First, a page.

The 2-year-old son of the Yemeni mother whose visa was waived after it was rejected due to Trump’s travel ban has passed away on 28 December.
The son, Abdullah Hassan, is a two-year-old who suffers from a terminal brain illness known as hypomyelination, which affects his ability to breathe. He and his father, Ali Hassan, came to the US on 1 October with the hope of finding a cure.
Unfortunatly, doctors told Ali that he will not be able to make it. According to the doctors, children with the same condition as Abdullah can rely on life-support for up to a month.
Shaima Swileh, the mother, was refused visa to the US to visit her dying son in California as a result of the US travel ban. Her husband, Ali, appeared on CNN begging consular officials to assist his wife with her visa application process to see her son before he dies.
Her entry visa was later waived by the US Department of State and she arrived to California last week, a few days before her son’s passing.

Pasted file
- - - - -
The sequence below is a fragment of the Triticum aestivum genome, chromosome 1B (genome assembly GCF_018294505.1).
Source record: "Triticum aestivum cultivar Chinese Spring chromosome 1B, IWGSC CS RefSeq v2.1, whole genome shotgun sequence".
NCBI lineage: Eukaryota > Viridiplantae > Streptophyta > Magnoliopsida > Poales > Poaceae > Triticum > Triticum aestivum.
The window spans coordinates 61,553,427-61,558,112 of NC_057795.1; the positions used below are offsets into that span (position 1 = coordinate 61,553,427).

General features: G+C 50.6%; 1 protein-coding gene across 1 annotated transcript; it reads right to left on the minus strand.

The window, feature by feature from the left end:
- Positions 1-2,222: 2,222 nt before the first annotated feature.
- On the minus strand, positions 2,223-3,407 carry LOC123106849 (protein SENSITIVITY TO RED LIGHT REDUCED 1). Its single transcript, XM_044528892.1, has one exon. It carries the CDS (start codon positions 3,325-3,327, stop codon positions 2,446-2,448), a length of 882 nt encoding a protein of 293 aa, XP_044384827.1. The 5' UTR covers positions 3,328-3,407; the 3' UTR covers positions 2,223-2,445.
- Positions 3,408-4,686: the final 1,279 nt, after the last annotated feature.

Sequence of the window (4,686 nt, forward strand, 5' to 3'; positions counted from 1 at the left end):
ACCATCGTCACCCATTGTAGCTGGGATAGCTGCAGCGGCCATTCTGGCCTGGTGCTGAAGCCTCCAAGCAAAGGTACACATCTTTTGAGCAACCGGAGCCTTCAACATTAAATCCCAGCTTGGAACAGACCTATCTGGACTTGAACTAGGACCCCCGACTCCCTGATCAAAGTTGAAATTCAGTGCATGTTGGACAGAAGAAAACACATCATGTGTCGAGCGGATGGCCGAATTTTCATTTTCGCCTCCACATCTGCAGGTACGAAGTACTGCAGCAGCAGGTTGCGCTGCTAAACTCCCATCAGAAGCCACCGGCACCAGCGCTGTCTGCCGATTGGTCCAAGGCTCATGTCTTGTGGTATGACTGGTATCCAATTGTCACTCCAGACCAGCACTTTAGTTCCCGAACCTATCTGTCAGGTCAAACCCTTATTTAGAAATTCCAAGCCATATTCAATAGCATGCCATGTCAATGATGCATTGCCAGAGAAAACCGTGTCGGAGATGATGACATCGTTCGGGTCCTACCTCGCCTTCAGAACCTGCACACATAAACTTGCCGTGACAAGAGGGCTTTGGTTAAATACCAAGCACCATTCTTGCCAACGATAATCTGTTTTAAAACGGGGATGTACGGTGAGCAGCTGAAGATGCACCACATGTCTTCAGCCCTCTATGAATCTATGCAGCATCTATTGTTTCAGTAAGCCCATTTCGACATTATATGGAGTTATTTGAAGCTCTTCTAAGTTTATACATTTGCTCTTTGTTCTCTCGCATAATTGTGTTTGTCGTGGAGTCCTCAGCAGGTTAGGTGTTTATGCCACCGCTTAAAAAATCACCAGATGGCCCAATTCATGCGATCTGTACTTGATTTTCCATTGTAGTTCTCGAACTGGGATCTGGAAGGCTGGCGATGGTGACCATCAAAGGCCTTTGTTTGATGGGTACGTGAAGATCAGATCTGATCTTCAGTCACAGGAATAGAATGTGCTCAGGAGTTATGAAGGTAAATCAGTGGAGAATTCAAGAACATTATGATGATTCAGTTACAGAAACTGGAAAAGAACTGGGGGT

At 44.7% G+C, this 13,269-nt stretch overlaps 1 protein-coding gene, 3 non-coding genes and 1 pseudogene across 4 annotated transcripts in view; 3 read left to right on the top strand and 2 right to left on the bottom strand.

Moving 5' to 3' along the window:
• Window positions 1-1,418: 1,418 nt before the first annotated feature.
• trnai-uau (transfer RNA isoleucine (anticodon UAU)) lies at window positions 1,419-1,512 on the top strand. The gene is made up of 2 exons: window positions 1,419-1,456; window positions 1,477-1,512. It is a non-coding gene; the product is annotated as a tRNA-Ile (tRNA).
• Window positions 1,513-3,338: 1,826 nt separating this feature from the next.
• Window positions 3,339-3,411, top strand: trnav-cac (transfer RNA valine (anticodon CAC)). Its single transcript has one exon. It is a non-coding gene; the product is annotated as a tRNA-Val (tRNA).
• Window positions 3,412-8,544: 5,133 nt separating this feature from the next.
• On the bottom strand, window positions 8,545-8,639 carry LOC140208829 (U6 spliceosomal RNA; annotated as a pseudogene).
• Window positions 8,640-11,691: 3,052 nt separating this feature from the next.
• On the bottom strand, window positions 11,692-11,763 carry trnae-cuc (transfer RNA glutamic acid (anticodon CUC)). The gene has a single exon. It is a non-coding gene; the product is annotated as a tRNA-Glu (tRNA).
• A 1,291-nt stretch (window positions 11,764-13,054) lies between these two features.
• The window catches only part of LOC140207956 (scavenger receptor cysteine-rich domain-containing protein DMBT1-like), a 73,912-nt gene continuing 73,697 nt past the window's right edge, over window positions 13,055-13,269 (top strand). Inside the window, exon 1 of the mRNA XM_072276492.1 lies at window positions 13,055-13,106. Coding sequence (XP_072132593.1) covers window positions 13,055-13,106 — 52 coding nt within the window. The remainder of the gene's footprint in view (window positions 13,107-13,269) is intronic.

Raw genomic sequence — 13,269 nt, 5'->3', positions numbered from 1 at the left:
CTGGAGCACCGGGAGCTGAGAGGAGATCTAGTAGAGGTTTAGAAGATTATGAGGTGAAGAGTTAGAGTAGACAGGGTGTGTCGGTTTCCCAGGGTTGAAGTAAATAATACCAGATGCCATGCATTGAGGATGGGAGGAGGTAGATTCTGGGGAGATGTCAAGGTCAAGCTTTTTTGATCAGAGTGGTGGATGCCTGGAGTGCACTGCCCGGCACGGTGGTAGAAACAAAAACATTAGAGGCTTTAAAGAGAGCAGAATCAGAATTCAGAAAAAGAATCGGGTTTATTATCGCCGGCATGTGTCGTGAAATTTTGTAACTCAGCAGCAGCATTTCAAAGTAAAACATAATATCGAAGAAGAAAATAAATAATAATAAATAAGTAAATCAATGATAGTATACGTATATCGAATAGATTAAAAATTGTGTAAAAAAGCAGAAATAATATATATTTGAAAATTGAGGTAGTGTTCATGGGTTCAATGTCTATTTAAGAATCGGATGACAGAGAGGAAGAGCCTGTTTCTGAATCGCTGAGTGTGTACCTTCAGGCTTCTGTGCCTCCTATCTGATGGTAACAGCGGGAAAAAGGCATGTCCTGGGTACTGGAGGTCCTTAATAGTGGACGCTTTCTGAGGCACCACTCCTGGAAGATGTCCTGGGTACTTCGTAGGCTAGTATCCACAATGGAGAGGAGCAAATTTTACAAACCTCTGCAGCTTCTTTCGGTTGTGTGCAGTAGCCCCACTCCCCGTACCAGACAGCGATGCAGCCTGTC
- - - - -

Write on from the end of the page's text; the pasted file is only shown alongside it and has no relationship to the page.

“We are heartbroken. We had to say goodbye to our baby, the light of our lives,” Ali told CNN. He was grateful for everyone who supported their family during this hardship.”We ask you to kindly keep Abdullah and our family in your thoughts and prayers,” he added.
Abdullah’s family is one of the many affected by Trump’s travel ban. This situation serves as a wake up call to revise a law that is detrimental to some families.
The ban is imposed on Iran, North Korea, Venezuela, Libya, Somalia, Syria and Yemen, preventing nationals from entering the US.
Abdullah’s came to the US in the 1980s where they obtained citizenship but continued to visit their home country, Yemen.
Abdullah was only eight months old when his family fled to Cairo to escape the civil war that broke out in Yemen. After Abdullah’s diagnosis, his father took him to the US for treatment hoping that Shaima will be able to join them soon.
His family instantly applied for a visa for Shaima once they learned that Abdullah’s conditions was fatal. However, she was denied a visa because of Trump’s travel ban as cited in the rejection letter.
A state department official disclosed to the BBC that they try “every effort to facilitate legitimate travel by international visitors”.
“We are also fully committed to administering US immigration law and ensuring the integrity and security of our country’s borders,” the official added. Thankfully, her visa was later granted and she was able to see her son one last time.